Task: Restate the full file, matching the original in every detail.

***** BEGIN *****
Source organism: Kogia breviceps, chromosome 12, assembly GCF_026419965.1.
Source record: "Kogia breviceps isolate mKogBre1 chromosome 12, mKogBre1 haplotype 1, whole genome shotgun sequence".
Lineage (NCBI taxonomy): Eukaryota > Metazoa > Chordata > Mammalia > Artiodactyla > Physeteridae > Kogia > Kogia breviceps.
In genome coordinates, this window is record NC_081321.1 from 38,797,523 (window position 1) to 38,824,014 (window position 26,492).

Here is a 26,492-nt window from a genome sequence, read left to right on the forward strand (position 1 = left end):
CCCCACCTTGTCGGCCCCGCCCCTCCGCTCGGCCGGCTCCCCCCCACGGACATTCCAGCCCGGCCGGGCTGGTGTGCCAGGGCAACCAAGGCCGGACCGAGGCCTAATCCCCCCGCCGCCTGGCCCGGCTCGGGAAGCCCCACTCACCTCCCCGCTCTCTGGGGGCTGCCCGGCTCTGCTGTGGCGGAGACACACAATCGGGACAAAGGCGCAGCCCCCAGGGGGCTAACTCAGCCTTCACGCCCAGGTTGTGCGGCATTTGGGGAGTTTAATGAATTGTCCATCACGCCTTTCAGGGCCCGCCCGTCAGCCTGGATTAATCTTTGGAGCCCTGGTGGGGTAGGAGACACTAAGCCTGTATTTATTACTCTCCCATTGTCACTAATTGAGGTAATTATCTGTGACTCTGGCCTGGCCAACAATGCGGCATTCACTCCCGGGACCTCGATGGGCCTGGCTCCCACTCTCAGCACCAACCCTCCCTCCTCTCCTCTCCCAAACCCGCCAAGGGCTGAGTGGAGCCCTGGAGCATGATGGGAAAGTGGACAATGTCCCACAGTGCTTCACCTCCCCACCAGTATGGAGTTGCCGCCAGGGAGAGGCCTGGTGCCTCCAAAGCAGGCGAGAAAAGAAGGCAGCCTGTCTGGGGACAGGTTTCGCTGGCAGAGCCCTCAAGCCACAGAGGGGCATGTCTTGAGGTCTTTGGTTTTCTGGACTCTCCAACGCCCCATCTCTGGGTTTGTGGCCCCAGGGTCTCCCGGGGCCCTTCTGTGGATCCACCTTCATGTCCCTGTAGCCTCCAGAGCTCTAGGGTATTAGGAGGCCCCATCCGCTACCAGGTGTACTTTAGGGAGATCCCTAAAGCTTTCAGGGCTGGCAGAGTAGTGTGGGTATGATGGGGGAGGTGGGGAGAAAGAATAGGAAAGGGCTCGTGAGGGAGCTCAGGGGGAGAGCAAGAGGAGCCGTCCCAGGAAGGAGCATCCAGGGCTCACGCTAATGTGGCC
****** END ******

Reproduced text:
Source organism: Kogia breviceps, chromosome 12, assembly GCF_026419965.1.
Source record: "Kogia breviceps isolate mKogBre1 chromosome 12, mKogBre1 haplotype 1, whole genome shotgun sequence".
Lineage (NCBI taxonomy): Eukaryota > Metazoa > Chordata > Mammalia > Artiodactyla > Physeteridae > Kogia > Kogia breviceps.
In genome coordinates, this window is record NC_081321.1 from 38,797,523 (window position 1) to 38,824,014 (window position 26,492).

Here is a 26,492-nt window from a genome sequence, read left to right on the forward strand (position 1 = left end):
CCCCACCTTGTCGGCCCCGCCCCTCCGCTCGGCCGGCTCCCCCCCACGGACATTCCAGCCCGGCCGGGCTGGTGTGCCAGGGCAACCAAGGCCGGACCGAGGCCTAATCCCCCCGCCGCCTGGCCCGGCTCGGGAAGCCCCACTCACCTCCCCGCTCTCTGGGGGCTGCCCGGCTCTGCTGTGGCGGAGACACACAATCGGGACAAAGGCGCAGCCCCCAGGGGGCTAACTCAGCCTTCACGCCCAGGTTGTGCGGCATTTGGGGAGTTTAATGAATTGTCCATCACGCCTTTCAGGGCCCGCCCGTCAGCCTGGATTAATCTTTGGAGCCCTGGTGGGGTAGGAGACACTAAGCCTGTATTTATTACTCTCCCATTGTCACTAATTGAGGTAATTATCTGTGACTCTGGCCTGGCCAACAATGCGGCATTCACTCCCGGGACCTCGATGGGCCTGGCTCCCACTCTCAGCACCAACCCTCCCTCCTCTCCTCTCCCAAACCCGCCAAGGGCTGAGTGGAGCCCTGGAGCATGATGGGAAAGTGGACAATGTCCCACAGTGCTTCACCTCCCCACCAGTATGGAGTTGCCGCCAGGGAGAGGCCTGGTGCCTCCAAAGCAGGCGAGAAAAGAAGGCAGCCTGTCTGGGGACAGGTTTCGCTGGCAGAGCCCTCAAGCCACAGAGGGGCATGTCTTGAGGTCTTTGGTTTTCTGGACTCTCCAACGCCCCATCTCTGGGTTTGTGGCCCCAGGGTCTCCCGGGGCCCTTCTGTGGATCCACCTTCATGTCCCTGTAGCCTCCAGAGCTCTAGGGTATTAGGAGGCCCCATCCGCTACCAGGTGTACTTTAGGGAGATCCCTAAAGCTTTCAGGGCTGGCAGAGTAGTGTGGGTATGATGGGGGAGGTGGGGAGAAAGAATAGGAAAGGGCTCGTGAGGGAGCTCAGGGGGAGAGCAAGAGGAGCCGTCCCAGGAAGGAGCATCCAGGGCTCACGCTAATGTGGCC